Posted on Feb 4th 2009 10:05 pm

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Three years ago, the duo formed of Brendon Anderegg and Koen Holtkamp delivered their second album as Mountains, following a very promising debut published the year before. Since, the pair have focused on various solo endeavours and taken some time off. Now, following a very limited live LP released last year, Mountains are back with their third album, Choral, and will be spending part of the year on the road. We caught up with them a few weeks before the new album is out to discuss the new album and the process leading to it, how their respective musical projects inform their common work and Italian music of the seventies.

It’s been nearly three years since you released Sewn. What have you been up to?

Brendon Anderegg: I moved to Arizona for a while to go back to school. Since returning to New York I’ve been working at a recording studio and doing a lot of composing for film and television.

Koen Holtkamp: Well Brendon went to School in Arizona for a bit so I focused on doing solo work again as I wanted to continue performing and making music.

In 2008, you released an LP-only album on Catsup Plate, limited to 500 copies, which featured, amongst others, some recordings made during a tour I believe. Why did you choose to release this in such a small quantity, and why on vinyl?

KH: We had a few odds and ends that we really liked and wanted to release but we didn’t really consider it as a new ‘album’. Rob who runs Catsup Plate has been a friend for awhile and I have a huge amount of respect for what he does with the label so we decided to see if he’d be interested in releasing something. He gave us the option of either doing vinyl or CD and we’re both big vinyl fans so we were excited to do an LP. Also we didn’t want people to consider this as a new proper album as it was not conceived as such. The pieces were done at different times (spanning a couple years) and in very different circumstances.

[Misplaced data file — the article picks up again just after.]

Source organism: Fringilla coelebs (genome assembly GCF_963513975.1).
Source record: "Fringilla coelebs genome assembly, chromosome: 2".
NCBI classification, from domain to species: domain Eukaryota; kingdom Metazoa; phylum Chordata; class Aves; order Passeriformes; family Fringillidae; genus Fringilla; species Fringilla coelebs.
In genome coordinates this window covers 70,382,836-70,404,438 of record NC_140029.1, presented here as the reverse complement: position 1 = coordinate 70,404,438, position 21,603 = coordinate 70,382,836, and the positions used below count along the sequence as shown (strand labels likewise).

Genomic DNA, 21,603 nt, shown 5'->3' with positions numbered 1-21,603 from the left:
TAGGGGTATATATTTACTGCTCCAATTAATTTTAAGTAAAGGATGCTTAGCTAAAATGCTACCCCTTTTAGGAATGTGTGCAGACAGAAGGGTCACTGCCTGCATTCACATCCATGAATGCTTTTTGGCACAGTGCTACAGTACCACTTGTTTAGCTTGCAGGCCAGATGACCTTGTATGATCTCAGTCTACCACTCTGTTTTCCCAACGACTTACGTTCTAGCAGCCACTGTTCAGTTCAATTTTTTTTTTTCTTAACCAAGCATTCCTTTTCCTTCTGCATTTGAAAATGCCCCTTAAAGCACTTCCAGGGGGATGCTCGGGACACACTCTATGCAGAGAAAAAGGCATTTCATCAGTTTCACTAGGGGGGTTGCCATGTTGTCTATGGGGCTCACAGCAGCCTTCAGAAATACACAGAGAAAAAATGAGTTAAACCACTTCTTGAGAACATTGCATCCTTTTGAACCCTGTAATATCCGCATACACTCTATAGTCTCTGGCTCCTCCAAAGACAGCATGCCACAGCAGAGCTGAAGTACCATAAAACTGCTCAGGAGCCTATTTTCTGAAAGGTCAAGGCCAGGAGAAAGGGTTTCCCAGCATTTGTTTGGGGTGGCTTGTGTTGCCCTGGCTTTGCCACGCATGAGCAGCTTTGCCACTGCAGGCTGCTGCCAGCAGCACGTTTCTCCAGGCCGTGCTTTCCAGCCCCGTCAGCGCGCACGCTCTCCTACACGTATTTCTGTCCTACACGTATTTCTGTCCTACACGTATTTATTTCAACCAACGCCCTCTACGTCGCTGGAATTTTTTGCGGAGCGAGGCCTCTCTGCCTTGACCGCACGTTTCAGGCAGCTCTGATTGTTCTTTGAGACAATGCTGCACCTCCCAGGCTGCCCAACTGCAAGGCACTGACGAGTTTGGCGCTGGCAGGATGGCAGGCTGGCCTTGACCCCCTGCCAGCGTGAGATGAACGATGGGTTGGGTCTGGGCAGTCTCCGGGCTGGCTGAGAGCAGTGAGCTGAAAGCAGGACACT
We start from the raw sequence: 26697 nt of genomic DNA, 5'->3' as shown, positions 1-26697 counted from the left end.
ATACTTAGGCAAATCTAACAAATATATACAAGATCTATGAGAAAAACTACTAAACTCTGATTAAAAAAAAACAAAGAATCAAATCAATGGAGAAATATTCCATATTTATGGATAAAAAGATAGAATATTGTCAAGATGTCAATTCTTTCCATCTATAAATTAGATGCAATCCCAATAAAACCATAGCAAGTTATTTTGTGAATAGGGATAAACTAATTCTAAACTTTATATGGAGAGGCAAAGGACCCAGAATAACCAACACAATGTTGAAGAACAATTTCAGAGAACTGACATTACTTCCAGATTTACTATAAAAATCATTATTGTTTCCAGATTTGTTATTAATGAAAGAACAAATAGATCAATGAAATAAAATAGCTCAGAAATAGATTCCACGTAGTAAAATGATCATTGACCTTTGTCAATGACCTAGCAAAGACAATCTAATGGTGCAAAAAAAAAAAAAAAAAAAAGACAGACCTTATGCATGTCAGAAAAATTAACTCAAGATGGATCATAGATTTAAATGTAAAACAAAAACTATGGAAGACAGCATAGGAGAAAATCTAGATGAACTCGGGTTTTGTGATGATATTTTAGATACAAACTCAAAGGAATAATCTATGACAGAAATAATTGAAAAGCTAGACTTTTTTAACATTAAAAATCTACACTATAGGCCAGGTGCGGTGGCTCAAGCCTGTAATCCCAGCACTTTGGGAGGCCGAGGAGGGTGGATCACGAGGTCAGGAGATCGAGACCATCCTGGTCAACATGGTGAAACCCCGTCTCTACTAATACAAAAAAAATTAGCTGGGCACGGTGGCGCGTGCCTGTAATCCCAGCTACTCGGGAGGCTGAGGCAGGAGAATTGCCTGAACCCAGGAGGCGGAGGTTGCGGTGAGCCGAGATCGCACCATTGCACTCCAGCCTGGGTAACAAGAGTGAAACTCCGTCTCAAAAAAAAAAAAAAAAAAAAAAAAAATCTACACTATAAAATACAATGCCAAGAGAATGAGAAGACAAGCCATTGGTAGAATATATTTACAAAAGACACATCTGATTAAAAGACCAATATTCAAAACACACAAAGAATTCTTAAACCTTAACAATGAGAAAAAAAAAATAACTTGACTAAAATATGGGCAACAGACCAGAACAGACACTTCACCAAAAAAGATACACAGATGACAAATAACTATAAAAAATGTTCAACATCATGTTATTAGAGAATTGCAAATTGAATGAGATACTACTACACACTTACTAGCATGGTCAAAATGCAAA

BA: We have always liked the Catsup Plate label and had some music that we hadn’t released. We really wanted to get that music out there and start focusing on new work so the 12″ idea seemed like a good one.

You released your first two albums on Apestaartje, the label you founded some years ago. Why did you choose to release Choral on Thrill Jockey instead? Is Apestaartje still active as a label?

BA: We decided that putting our next record on another label would give us the opportunity to focus all of our energy on the music. We also thought it would give more people the opportunity to listen to our music

KH: After Sewn we decided that we wouldn’t release any of our own music at least for the near future. It just got to a point where I was spending too much time with the business side of running a label and I would prefer to focus more on actually making music. After we finished Choral we sent it to a few labels who had expressed some interest in what we had done in the past and Thrill Jockey just seemed to be on the same page as far as what we wanted to do. In terms of a label, Apestaartje is sort of on the backburner at the moment. I’d like to do some more releases in the future but the label will not be releasing anything anytime soon. It’s really just a matter of time. At a certain point I just felt like it made more sense to fully dedicate myself to either making music or the label as I was kinda half doing both.